Wait Till Next Yearis the story of a young girl growing up in the suburbs of New York in the 1950s, when owning a single-family home on a tree-lined street meant the realization of dreams, when everyone knew everyone else on the block, and the children gathered in the streets to play from sunup to sundown. The neighborhood was equally divided among Dodger, Giant, and Yankee fans, and the corner stores were the scenes of fierce and affectionate rivalries.
The narrative begins in 1949 at the dawn of a glorious era in baseball, an era that saw one of the three New York teams competing in the World Series every year, and era when the lineups on most teams remained basically intact year after year, allowing fans to extend loyalty and love to their chosen teams, knowing that for the most part, their favorite players would return the following year, exhibiting their familiar strengths, weaknesses, quirks, and habits. Never would there be a better time to be a Brooklyn Dodger fan.
But in 1957 it all came to an abrupt end when the Dodgers (and the Giants) were forcibly uprooted from New York and transplanted to California. Shortly after the Dodgers left, Kearns' mother died, and the family moved from the old neighborhood to an apartment on the other side of town. This move coincided with the move of several other families on the block and with the decline of the corner store as the supermarket began to take over. It was the end of an era and the beginning of another - and for Kearns, the end of childhood.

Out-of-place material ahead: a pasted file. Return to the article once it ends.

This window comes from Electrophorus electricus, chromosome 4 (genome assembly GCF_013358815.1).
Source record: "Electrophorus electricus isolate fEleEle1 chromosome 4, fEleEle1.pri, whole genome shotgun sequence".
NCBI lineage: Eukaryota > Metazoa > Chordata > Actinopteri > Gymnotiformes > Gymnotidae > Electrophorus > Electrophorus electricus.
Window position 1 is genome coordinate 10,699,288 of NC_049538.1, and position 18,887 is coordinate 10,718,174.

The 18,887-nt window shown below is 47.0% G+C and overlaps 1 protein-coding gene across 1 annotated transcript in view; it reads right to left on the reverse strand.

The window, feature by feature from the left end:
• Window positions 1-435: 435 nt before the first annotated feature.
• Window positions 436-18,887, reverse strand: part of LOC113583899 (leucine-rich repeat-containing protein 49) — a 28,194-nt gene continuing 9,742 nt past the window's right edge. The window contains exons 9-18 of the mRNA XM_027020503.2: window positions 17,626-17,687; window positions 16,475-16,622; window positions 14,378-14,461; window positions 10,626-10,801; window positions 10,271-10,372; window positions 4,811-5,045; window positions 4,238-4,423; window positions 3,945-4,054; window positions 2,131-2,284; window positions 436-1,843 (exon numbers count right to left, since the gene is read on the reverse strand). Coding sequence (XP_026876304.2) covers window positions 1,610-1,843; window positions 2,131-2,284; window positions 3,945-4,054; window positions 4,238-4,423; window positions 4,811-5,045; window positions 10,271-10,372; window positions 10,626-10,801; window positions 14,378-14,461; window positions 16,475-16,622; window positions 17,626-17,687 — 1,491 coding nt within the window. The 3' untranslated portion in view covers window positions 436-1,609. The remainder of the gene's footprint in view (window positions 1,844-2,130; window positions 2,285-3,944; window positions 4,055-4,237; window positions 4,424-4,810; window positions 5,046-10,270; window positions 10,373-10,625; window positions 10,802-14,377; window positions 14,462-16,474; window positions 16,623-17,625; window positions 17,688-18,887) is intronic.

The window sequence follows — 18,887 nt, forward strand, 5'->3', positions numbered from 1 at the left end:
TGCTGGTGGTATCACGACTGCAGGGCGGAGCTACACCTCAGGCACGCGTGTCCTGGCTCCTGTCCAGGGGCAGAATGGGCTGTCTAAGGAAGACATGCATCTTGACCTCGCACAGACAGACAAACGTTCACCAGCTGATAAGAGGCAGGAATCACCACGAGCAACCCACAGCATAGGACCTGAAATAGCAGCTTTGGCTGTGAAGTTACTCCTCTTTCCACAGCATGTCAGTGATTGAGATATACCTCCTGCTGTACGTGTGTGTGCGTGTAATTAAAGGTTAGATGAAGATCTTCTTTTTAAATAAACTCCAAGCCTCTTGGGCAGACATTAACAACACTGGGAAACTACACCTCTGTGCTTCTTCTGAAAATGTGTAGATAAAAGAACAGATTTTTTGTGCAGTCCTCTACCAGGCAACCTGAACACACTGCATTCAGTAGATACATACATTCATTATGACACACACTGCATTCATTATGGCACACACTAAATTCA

©1997 Doris Kearns Goodwin (P)2011 Simon & Schuster
"Ms. Goodwin has... made familiar events seem fresh again, as if they were happening for the first time only a couple of days ago." (Christopher Lehmann-Haupt, The New York Times)
"Lively, tender, and... hilarious... [Goodwin's] memoir is uplifting evidence that the American dream still exists - not so much in the content of the dream as in the tireless, daunting dreaming." (Jodi Daynard, The Boston Globe)
"A poignant memoir.. .marvelous... Goodwin shifts gracefully between a child's recollection and a adult's overview." (Peter Delacorte, San Francisco Chronicle Book Review)
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